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Apple’s iPhone one of the most successful marketing campaigns June 28, 2007

Posted by Matsu in Apple, Business, Information Technology, Mac, Microsoft, Windows/Microsoft.
2 comments

According to this morning’s television broadcast of the Bloomberg report, Apple’s new iPhone is THE most successful product launch. It surpasses previous winners, including Windows 95 and the Ford Mustang.

Furthermore, according to Bloomberg, Apple spent about $ 100 million dollars (US), which is half of what Microsoft spent on the Windows 95 marketing campaign.

You can read the full Bloomberg article here.

Photographing Ichthus 2007 June 23, 2007

Posted by Matsu in Family, Music, Photography.
6 comments

Skillet with wide shot of crowd

One week ago from right now I was tired and my body was sore.

Skillet girl with guitar

Just as I had done in past years, I once again volunteered to be an Ichthus photographer at this year’s Ichthus music festival in Wilmore, Kentucky (USA).

Skillet with crowd

This year I wasn’t able to take photos of the entire three-day event because I was out of town the first two days attending a technology conference in Pennsylvania. But, I did spend the third day out at the festival grounds taking photos for about 10 hours.

Skillet girl close up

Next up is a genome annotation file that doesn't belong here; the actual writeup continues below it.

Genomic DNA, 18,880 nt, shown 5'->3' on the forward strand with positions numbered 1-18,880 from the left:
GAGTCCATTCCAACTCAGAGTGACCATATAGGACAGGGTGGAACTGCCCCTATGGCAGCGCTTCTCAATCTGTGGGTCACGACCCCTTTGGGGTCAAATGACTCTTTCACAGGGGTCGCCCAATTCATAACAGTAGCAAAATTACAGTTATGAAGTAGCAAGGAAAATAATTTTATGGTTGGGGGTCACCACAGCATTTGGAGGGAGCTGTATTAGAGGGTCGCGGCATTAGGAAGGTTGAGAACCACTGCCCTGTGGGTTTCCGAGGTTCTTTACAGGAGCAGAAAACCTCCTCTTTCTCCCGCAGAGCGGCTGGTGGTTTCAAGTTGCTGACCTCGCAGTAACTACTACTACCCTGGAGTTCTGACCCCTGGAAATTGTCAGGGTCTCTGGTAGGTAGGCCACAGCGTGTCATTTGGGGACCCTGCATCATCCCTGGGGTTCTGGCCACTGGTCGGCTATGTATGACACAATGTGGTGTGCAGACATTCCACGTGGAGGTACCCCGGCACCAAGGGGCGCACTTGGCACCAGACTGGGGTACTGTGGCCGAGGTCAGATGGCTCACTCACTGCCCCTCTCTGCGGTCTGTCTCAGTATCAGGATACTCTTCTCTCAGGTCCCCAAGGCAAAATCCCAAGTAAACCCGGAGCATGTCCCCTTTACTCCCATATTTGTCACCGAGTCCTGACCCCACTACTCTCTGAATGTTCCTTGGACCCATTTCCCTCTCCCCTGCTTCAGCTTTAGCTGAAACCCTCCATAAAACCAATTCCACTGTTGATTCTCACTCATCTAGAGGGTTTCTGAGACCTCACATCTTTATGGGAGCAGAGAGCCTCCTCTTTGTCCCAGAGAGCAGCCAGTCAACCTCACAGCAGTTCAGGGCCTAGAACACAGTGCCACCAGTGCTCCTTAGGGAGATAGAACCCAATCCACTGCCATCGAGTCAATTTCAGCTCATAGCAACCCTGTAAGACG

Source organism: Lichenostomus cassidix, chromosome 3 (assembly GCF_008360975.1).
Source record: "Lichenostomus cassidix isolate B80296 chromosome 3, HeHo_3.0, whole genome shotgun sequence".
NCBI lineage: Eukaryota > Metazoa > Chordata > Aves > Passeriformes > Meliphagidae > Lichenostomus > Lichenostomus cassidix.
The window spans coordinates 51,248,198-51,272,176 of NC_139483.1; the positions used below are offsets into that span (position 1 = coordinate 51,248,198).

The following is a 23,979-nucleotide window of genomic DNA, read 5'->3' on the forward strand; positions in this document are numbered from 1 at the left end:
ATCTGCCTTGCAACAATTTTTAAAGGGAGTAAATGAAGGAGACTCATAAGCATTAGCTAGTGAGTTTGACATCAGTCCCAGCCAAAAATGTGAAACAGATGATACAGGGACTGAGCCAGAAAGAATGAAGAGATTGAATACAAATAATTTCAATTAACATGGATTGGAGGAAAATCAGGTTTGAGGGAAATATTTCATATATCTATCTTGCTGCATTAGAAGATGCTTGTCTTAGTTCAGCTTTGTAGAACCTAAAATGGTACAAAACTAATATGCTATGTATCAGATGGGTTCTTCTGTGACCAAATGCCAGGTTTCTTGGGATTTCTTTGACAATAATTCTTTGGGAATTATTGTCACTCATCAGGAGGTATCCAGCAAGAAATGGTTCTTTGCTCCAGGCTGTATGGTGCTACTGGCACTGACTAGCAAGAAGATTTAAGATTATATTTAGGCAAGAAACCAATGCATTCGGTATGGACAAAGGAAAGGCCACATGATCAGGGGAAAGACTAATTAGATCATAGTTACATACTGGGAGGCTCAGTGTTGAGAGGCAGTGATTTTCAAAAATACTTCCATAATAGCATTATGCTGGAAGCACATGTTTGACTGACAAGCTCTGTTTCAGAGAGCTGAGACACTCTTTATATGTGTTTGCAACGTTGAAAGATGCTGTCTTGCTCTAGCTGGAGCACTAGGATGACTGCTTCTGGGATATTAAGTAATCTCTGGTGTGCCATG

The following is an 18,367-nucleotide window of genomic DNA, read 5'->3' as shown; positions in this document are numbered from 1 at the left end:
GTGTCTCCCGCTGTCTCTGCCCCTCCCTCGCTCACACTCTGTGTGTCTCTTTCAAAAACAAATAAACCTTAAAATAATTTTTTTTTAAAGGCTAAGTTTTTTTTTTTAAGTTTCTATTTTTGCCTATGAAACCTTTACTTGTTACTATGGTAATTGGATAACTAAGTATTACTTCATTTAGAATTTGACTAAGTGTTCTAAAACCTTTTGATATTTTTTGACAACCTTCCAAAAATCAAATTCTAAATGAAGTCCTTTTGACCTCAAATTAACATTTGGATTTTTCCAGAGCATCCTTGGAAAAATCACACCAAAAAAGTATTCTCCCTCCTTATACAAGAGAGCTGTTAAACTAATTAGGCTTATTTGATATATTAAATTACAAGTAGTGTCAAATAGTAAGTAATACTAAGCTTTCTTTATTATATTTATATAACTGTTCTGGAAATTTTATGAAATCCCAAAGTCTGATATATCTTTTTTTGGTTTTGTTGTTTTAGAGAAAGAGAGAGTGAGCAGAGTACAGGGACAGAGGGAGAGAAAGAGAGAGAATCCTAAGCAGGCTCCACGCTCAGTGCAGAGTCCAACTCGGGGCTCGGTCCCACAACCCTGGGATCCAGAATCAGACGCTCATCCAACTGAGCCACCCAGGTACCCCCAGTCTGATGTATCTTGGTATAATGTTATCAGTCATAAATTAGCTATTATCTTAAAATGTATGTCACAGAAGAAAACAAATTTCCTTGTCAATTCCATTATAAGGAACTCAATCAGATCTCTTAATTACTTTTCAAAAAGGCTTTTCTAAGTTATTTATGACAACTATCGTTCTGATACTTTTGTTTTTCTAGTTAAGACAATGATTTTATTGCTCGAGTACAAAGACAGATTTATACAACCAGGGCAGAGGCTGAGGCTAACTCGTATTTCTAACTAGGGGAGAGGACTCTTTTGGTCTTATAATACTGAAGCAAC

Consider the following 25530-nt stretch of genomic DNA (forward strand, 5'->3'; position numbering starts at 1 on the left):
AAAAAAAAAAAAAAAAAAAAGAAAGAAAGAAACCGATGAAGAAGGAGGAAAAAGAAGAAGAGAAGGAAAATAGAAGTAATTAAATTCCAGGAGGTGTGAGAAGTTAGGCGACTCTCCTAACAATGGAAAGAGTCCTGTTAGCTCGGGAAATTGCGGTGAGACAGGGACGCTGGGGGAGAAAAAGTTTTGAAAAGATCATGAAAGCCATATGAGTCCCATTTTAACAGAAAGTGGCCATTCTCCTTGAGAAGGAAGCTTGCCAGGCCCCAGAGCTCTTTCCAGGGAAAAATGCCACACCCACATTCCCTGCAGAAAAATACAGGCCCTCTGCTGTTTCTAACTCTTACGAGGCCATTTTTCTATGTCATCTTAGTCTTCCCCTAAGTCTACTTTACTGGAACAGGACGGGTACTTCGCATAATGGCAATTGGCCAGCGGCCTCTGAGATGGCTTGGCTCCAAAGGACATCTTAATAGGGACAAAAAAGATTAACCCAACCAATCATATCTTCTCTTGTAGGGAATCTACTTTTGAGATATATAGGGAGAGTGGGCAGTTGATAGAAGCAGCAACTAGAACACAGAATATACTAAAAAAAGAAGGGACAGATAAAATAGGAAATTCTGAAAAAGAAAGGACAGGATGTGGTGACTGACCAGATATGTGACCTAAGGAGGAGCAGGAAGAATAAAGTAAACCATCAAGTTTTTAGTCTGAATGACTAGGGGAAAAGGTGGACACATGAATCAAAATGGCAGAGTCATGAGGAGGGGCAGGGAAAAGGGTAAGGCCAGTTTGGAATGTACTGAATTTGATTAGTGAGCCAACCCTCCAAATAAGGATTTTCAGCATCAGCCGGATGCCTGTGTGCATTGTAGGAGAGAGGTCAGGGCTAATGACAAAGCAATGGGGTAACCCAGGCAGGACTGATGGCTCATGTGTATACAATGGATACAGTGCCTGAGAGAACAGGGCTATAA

It was more difficult to get into it this year since I missed the beginning. But, by the end I was back in the groove and ended up taking over 4,000 photographs.

Toby Mac with crowd

You can always count on Toby Mac jumping off stage and leaping into the audience. He does that every year.

Toby Mac in Crowd

After Toby Mac played then Switchfoot hit the stage. They did a great job.

Switchfoot with stage lights

And that is just a sample of seven pictures of the 4,200 pics I got. But, you get the idea.

Gettysburg – First Impressions June 17, 2007

Posted by Matsu in History.
1 comment so far

Last week, as part of the technology conference I was attending, I had the opportunity to visit Gettysburg, the site of a major Civil War battle in Gettysburg, Pennsylvania, USA. We started at the visitors’ center and museum next to the National Cemetery.

Here is a photo that I captured at the museum. The sign points out that up to 7 million bullets were used by more than 160 thousand infantry men in the 3 days of battle in and around Gettysburg.

Gettysburg bullets

The museum also included thousands and thousands of artifacts found in the fields in and around Gettysburg after the bloodshed ended.

Next, we took a bus tour of the town with a guide to point out key battles and events. It was very interesting and sobering to hear how the battle unfolded each of the three days around the town.

Gettysburg hospital sign

A fact that I did not know was that once a soldier was injured, they would be treated by either side of the battle. According to our guide, soldiers were treated the same way, no matter the color of their uniform so all hospitals (most of them were makeshift hospitals in homes and churches).

There were thousands and thousands of Americans killed in the many battles at Gettysburg during those 3 days. In the fields below, armies of the South clashed with those of the North.

Gettysburg fields